Thursday, November 27, 2014


The "black criminal" is an idea, a narrative, really, which was socially constructed, that is, invented by society, shortly after the Civil War as a means of giving justification for the all new, post-slavery means of controlling America's black population, the criminal justice system. And it is a strategy that has worked exceedingly well, even decades after the end of Jim Crow, as a way to keep black Americans marginalized and on the outside of mainstream American life.

I'm forty six years old. I was taught as a young white boy to fear black men. I carried this fear into my adult life, and it wasn't until I started working, living, and otherwise associating with black people that these fears started to diminish. But it's still there, deep in my bones, and it comes to the surface sometimes. I hate it, but I don't think I can ever truly eradicate it from who I am. I can only acknowledge that it exists, and be ever vigilant, always ready to push it back into the dark hole in my psyche, the place it has always dwelled.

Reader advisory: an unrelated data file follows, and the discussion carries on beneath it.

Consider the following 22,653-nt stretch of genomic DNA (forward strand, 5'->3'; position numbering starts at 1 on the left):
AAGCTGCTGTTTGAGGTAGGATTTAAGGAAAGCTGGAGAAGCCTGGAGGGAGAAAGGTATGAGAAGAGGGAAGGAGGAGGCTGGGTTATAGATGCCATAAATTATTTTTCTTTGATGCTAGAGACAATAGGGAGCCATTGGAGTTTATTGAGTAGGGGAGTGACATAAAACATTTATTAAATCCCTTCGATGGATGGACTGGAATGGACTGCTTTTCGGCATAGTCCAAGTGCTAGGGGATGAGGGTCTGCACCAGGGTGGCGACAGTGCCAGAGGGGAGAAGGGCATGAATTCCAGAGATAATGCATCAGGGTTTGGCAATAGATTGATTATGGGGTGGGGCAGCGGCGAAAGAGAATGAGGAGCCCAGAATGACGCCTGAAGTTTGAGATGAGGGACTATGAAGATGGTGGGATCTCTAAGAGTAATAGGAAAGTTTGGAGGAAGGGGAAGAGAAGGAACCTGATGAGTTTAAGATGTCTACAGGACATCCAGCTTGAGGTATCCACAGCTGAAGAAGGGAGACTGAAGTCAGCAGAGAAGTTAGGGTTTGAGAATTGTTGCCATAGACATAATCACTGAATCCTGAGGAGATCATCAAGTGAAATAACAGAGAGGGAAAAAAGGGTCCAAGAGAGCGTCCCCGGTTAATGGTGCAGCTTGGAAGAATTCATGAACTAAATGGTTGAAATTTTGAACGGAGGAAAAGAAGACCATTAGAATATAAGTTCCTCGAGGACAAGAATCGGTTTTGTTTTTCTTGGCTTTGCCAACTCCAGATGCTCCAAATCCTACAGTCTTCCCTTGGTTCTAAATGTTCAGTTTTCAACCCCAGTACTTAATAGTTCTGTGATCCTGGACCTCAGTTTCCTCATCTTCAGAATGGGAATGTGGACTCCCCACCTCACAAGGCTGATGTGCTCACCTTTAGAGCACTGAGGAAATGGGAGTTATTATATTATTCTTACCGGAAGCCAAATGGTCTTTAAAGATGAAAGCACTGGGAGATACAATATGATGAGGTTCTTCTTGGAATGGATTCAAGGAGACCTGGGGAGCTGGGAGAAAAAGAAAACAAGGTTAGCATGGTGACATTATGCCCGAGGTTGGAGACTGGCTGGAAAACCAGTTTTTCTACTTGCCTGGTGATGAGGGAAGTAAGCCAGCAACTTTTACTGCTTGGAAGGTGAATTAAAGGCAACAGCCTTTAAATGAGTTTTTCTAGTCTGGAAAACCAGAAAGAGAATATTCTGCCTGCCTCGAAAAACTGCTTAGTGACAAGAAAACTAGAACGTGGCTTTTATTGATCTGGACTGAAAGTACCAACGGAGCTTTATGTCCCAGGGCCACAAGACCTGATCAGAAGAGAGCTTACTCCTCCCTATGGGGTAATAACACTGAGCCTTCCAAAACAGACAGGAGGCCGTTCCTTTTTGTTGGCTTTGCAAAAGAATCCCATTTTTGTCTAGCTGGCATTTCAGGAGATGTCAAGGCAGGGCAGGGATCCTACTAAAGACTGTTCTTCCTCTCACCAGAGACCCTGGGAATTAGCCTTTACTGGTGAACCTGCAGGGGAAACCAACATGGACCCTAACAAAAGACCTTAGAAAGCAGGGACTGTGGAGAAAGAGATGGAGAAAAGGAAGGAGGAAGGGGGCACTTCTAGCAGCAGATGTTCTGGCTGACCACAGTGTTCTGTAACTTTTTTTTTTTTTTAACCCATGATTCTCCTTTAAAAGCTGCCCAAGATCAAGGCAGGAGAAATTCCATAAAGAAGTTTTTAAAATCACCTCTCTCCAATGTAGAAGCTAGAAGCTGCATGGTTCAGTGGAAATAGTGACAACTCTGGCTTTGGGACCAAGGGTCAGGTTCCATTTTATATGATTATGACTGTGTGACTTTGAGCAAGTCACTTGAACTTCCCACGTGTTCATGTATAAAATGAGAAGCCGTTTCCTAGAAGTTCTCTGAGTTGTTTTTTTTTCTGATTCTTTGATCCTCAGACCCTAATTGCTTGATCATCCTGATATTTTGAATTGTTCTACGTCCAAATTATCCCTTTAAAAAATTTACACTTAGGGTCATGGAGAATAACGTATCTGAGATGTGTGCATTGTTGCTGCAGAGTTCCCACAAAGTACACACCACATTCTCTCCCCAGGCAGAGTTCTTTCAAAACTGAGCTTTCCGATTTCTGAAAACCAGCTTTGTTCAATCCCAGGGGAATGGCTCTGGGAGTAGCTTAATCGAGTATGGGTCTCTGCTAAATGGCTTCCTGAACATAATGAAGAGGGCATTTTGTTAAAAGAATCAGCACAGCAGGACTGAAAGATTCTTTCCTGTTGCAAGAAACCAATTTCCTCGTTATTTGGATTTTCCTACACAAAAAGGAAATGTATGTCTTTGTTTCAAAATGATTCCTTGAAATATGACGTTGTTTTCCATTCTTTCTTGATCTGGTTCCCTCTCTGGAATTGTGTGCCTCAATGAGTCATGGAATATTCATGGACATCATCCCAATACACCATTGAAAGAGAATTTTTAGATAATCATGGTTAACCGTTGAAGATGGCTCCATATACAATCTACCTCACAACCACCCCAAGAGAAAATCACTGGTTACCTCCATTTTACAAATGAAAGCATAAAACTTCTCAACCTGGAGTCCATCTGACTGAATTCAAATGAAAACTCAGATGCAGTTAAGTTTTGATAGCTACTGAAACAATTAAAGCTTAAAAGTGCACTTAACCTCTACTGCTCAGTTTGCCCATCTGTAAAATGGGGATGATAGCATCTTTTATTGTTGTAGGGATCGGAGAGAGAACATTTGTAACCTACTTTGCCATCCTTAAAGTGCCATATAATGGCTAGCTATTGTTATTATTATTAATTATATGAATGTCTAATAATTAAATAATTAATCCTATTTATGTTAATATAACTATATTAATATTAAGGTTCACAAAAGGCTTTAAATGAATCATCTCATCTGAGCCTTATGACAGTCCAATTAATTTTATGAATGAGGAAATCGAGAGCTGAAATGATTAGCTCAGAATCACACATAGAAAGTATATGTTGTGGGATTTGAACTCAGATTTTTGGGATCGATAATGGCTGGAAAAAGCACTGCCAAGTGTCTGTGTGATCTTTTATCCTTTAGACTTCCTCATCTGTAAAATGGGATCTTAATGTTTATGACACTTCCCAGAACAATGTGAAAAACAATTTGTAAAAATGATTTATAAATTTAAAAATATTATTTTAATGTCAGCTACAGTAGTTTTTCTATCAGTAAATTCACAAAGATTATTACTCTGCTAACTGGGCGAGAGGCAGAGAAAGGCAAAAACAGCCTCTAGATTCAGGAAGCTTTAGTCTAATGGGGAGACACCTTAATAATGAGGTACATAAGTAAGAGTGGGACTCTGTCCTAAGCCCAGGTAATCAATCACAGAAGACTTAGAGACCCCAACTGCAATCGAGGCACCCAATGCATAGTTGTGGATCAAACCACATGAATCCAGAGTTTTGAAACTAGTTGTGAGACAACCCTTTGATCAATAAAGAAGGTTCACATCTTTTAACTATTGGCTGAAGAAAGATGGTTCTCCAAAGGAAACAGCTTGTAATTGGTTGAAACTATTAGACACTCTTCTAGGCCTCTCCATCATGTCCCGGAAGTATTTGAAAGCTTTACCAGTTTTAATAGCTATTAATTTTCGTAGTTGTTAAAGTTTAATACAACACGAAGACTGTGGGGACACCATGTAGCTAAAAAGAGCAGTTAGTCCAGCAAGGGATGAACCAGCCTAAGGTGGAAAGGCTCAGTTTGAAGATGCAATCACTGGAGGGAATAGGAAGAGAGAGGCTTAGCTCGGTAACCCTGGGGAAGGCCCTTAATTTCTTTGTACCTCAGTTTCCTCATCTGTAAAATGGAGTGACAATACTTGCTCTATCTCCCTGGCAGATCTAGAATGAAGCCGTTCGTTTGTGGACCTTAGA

That's bad, of course, but I think I'm in a much better place than what is probably a majority of whites who refuse to admit that this even exists, and who allow the social conditioning they've received all their lives, the deep seated and emotionally powerful image of the "black criminal," to rule their minds without question.

A lot of the time I fear we're just totally fucked. And the seeming triumphant reaction of so many white Americans to the non-indictment of Darren Wilson simply reinforces that.